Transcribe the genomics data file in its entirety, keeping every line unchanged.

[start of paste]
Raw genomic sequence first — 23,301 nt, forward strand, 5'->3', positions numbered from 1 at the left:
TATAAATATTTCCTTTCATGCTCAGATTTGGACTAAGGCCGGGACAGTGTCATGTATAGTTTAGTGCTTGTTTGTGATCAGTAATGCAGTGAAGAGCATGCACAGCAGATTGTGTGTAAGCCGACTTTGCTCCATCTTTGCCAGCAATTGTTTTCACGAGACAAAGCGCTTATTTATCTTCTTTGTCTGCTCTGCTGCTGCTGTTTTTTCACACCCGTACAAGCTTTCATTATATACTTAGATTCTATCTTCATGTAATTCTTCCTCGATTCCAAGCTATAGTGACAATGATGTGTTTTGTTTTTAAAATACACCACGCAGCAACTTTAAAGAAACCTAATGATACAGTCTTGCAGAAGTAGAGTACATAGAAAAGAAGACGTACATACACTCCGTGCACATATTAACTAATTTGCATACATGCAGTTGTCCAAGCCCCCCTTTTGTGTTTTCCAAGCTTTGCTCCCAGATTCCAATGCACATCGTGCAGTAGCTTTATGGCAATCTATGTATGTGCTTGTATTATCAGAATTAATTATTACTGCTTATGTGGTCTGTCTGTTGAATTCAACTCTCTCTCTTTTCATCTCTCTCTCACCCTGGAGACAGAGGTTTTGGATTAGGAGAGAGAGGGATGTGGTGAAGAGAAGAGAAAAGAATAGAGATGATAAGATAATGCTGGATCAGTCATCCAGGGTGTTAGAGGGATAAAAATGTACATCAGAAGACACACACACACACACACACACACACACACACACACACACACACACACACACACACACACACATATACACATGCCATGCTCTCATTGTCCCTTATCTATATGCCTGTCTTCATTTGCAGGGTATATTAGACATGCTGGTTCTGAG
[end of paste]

Raw genomic sequence first — 23,301 nt, forward strand, 5'->3', positions numbered from 1 at the left:
TATAAATATTTCCTTTCATGCTCAGATTTGGACTAAGGCCGGGACAGTGTCATGTATAGTTTAGTGCTTGTTTGTGATCAGTAATGCAGTGAAGAGCATGCACAGCAGATTGTGTGTAAGCCGACTTTGCTCCATCTTTGCCAGCAATTGTTTTCACGAGACAAAGCGCTTATTTATCTTCTTTGTCTGCTCTGCTGCTGCTGTTTTTTCACACCCGTACAAGCTTTCATTATATACTTAGATTCTATCTTCATGTAATTCTTCCTCGATTCCAAGCTATAGTGACAATGATGTGTTTTGTTTTTAAAATACACCACGCAGCAACTTTAAAGAAACCTAATGATACAGTCTTGCAGAAGTAGAGTACATAGAAAAGAAGACGTACATACACTCCGTGCACATATTAACTAATTTGCATACATGCAGTTGTCCAAGCCCCCCTTTTGTGTTTTCCAAGCTTTGCTCCCAGATTCCAATGCACATCGTGCAGTAGCTTTATGGCAATCTATGTATGTGCTTGTATTATCAGAATTAATTATTACTGCTTATGTGGTCTGTCTGTTGAATTCAACTCTCTCTCTTTTCATCTCTCTCTCACCCTGGAGACAGAGGTTTTGGATTAGGAGAGAGAGGGATGTGGTGAAGAGAAGAGAAAAGAATAGAGATGATAAGATAATGCTGGATCAGTCATCCAGGGTGTTAGAGGGATAAAAATGTACATCAGAAGACACACACACACACACACACACACACACACACACACACACACACACACACACACACACACACATATACACATGCCATGCTCTCATTGTCCCTTATCTATATGCCTGTCTTCATTTGCAGGGTATATTAGACATGCTGGTTCTGAG